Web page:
UK

‘Zombie drug’ could be widespread in UK, experts warn

The substance can cause large patches of rotting flesh when injected (Alamy/PA)
The substance can cause large patches of rotting flesh when injected (Alamy/PA) The substance can cause large patches of rotting flesh when injected (Alamy/PA)

A new “zombie drug” which has claimed its first British victim could be widespread in the UK, experts have warned.

The death of 43-year-old Karl Warburton in Solihull, West Midlands, last May marked the first recorded fatality caused by xylazine, a powerful sedative which has swept across the United States.

The substance – used by vets to tranquilise large animals – lowers the heart and breathing rate to dangerous levels and can cause large patches of rotting flesh when injected, leading to the name zombie drug.

It is thought that Mr Warburton, who had been referred to addiction services, took heroin which was laced with fentanyl and xylazine.

The factory worker was found in the living room of his home.

A coroner determined his cause of death as acute aspiration pneumonitis, a lung injury caused by inhaling toxins, and listed xylazine as a contributing factor.

The presence of the drug in his system was discovered by “chance” after toxicologists noticed a “strange peak” in the results of his drug screening.

Now experts have warned that xylazine – known as tranq dope – could already be widespread in British heroin supplies as drug screenings are not designed to detect it.

It has contributed to an epidemic of drug deaths in the US, with research by the Food and Drug Administration (FDA) showing it is prevalent in 7% of overdoses across the country – and as high as one in four (26%) in some states.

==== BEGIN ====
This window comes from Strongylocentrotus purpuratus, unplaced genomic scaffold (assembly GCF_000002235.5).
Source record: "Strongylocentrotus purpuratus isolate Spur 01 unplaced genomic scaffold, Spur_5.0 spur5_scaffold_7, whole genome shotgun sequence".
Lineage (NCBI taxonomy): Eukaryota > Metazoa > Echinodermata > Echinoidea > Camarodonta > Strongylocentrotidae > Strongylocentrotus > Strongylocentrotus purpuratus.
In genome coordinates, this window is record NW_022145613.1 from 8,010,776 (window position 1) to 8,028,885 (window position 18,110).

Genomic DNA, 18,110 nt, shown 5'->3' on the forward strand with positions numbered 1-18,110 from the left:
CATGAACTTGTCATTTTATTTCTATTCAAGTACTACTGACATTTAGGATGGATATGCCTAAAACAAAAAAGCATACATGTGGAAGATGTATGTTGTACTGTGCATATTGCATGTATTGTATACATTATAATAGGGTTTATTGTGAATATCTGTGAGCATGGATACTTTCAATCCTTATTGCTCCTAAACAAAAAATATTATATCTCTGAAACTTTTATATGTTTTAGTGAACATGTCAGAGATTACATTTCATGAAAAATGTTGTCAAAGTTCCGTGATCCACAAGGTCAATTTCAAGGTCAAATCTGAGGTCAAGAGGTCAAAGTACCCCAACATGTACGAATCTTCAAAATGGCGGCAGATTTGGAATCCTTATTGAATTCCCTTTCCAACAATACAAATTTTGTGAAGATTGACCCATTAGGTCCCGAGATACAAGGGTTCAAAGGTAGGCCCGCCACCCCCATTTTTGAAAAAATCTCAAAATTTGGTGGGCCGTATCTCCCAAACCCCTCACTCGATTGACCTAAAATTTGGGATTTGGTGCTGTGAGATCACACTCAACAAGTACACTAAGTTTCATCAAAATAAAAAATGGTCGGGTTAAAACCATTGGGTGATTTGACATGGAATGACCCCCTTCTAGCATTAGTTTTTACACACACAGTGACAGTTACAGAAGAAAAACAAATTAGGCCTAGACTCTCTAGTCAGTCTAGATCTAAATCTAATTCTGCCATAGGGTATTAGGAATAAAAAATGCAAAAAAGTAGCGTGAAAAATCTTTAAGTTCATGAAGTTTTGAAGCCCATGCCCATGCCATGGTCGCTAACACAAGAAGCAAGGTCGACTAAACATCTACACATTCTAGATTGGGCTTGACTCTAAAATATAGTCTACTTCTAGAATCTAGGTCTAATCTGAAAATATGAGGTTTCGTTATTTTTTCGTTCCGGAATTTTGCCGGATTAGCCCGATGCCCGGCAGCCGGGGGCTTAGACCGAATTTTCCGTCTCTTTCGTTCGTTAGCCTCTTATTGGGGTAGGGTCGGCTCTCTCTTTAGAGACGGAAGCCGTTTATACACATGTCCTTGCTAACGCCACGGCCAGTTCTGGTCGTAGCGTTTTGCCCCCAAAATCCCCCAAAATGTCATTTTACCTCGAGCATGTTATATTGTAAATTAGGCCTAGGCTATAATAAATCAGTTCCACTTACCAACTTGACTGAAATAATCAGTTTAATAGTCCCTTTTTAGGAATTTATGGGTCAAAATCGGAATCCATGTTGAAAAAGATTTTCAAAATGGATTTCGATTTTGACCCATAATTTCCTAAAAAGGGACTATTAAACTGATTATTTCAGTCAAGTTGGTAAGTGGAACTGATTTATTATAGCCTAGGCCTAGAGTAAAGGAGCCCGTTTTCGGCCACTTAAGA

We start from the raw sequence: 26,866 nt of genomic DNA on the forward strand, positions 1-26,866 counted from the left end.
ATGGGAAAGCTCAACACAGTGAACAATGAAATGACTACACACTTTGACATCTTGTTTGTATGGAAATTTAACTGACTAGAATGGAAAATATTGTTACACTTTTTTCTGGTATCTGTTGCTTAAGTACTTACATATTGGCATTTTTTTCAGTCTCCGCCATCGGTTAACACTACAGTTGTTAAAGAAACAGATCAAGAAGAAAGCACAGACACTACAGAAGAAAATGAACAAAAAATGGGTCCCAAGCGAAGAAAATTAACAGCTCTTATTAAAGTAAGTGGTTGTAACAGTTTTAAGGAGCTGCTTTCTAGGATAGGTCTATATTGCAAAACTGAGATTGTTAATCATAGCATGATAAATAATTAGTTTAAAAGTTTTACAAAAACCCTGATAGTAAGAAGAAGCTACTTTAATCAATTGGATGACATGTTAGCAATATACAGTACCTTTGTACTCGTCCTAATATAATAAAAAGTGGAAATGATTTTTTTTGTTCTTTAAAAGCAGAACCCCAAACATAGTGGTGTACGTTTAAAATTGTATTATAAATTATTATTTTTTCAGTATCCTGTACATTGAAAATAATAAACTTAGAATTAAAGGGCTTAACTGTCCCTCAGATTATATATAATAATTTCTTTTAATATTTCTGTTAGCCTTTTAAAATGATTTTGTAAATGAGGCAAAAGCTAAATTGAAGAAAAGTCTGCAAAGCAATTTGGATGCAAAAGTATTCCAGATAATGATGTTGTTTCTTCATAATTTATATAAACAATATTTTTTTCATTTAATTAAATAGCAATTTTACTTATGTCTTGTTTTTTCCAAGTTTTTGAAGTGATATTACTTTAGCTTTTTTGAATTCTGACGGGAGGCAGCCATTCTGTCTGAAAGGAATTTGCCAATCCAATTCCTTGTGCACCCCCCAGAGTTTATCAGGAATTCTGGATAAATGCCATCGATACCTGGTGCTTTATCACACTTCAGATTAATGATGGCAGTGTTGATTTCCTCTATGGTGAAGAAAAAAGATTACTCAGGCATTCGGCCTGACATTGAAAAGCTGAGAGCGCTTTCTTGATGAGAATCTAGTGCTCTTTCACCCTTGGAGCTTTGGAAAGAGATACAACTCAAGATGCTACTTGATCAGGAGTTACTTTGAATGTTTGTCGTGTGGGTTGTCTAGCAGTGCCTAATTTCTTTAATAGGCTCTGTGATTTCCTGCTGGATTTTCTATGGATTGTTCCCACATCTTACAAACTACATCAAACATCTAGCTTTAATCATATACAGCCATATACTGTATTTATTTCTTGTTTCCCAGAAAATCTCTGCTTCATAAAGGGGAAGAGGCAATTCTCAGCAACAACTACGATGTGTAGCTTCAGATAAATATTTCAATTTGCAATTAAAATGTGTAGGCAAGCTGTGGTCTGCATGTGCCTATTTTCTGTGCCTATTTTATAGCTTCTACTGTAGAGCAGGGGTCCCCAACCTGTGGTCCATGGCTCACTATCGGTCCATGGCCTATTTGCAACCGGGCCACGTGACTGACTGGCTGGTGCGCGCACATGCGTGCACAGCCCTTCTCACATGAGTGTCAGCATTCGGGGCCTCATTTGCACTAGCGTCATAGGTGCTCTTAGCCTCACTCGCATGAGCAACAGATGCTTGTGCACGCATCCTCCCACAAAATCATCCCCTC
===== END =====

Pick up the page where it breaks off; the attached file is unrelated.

Dr Caroline Copeland, director of the National Programme on Substance Abuse Deaths, led a study into Mr Warburton’s death at King’s College London.

She said it was “highly likely” that the drug is elsewhere in the British drug market but that it is not being detected.

Dr Copeland warned that regular drug screenings should be updated to look for the drug and that users should be made aware of the additional risks of xylazine.

“If it has appeared in one place, it is highly unlikely that this was the only preparation with (xylazine) available,” she said.

“It probably is elsewhere but isn’t being detected.

“If this is suggesting that we are now getting our heroin from similar sources to the United States, then absolutely it needs to be tested for.

“The most immediate thing to be done is to tell heroin users that this is around.

“He (Mr Warburton) probably purchased heroin and didn’t know it was laced with fentanyl and xylazine.

“(If) you are using three sedatives, that’s going to cause even more respiratory depression than you think you can cope with.”

She added that it came to her attention “by chance” thanks to the “diligence” of toxicologists who noticed an unusual spike in Mr Warburton’s test results.

In February the FDA announced new measures to restrict the illicit flow of xylazine into the United States after it was “increasingly detected” in overdose deaths.

It said that, as well as causing a severe drop in blood pressure, body temperature and heart rate, injecting the drug creates “patches of dead and rotting” tissue which could lead to amputation if left untreated.

“These wounds can develop in areas of the body away from the injection site and may become life-threatening,” the agency added.